I think food has a lot to do with a hospitable experience.
And the presentation of it.
You stay with a host who goes out of her way to create amazing meals, and then presents them on nice plates on a beautifully decorated table, and you just feel like you’re in the lap of luxury.
The abundance of good food really impacts how you feel about your stay. Plenty of food, plenty of options, always available . . . those things make you feel pampered and communicate that your host or hostess has thought ahead about your stay and planned everything just for you.
Maybe that’s the key to hospitality—the idea that someone has thought about your needs, anticipated them, and been proactive about meeting those needs before you even arrive.
Hospitality takes time and effort. No wonder it’s hard for many of us to pull off. Time is frequently in short supply, and because we’re often so busy keeping up with our own lives, we’re also tired.
A guest comes to town and we have to scrunch our calendar to make room for them, and muster up extra energy to be welcoming and go the extra mile in preparing their room, cleaning the house (!), meal planning, and cooking.
Culture and Society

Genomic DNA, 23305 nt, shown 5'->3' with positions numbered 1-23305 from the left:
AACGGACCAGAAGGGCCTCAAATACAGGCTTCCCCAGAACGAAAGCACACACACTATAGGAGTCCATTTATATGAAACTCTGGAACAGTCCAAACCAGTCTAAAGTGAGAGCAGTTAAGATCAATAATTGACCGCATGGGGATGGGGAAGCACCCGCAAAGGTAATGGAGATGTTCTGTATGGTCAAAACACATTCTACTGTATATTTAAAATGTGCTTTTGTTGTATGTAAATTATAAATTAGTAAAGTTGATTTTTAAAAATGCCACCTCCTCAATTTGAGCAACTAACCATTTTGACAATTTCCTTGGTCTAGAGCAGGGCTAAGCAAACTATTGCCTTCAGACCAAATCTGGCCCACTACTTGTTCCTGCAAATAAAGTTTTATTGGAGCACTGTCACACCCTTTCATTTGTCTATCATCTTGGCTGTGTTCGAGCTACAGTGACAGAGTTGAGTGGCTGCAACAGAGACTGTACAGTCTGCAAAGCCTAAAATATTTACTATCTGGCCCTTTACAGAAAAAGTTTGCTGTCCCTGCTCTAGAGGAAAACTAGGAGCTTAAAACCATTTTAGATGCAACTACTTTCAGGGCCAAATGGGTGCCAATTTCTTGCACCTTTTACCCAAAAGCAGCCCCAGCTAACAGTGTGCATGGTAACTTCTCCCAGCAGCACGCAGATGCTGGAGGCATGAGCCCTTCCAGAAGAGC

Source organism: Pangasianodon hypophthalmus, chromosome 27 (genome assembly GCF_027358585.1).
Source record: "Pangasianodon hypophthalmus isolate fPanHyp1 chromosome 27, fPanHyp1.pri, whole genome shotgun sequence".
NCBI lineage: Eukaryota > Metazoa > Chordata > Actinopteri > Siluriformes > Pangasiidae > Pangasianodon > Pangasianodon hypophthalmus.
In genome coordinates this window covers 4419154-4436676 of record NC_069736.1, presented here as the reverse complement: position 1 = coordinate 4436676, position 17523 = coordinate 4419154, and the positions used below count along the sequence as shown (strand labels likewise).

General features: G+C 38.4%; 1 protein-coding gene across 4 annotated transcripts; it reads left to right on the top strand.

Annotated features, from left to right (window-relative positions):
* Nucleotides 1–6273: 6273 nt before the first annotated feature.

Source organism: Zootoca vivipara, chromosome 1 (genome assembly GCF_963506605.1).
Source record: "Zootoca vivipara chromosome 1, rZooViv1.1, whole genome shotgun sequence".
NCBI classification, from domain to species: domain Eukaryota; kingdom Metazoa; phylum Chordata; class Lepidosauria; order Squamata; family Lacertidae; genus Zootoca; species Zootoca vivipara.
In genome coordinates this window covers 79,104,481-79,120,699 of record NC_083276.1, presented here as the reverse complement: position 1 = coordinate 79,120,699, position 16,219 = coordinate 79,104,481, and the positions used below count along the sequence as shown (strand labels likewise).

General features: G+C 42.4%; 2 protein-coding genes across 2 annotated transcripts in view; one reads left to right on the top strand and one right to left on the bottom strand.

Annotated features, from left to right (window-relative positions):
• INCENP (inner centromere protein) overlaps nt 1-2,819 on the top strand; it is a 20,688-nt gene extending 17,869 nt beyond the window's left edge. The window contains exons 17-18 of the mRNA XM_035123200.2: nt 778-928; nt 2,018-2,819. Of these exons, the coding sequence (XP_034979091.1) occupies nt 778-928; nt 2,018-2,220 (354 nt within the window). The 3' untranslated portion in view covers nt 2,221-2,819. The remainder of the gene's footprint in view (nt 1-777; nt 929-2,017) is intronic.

It’s probably all a big reflection on our culture and our society.
When you stay with someone for a few days and experience true hospitality, though, it can be a great eye opener.
Our ability to really minister to someone else’s needs during the time of their stay can really change their life. We have the ability to make someone feel loved and cared for and welcomed in the big and small ways we treat them during their visit.
It’s always nice if our homes are gorgeous and we have beautiful back yards and lots of fresh flowers and stuff like that. That makes the guest feel like they’re in a private spa or something. But if we live in a simple house without great views and well-tended gardens, it’s ok. We can still create an environment of hospitality.
In Home Hosting
The family that is welcomed to your home even though it’s going to be a squeeze can still experience your hospitality in the ways you prepare for their visit.
Have you rounded up air mattresses and blankets and pillows? Created space in the bedroom for the mattresses on the floor for the kids? Gotten the mattresses pumped up before they have arrived?
Made sure the bathroom is clean for them, and enough towels hung up for the whole family?
Gotten muffins and yoghurt for their breakfast the next day, even if you have to run out the door early to work?
Did you leave them a note on the table with a spare key? Wrote down your schedule so they know when you’ll be back? Left instructions for getting the TV on? Made sure you’ve left the WIFI password so they can get all connected whenever they want?
All of those things are signs of hospitality and will make them feel welcome.
All those things communicate that they are important and you have anticipated their needs and you’re glad they are with you.
That’s hospitality too.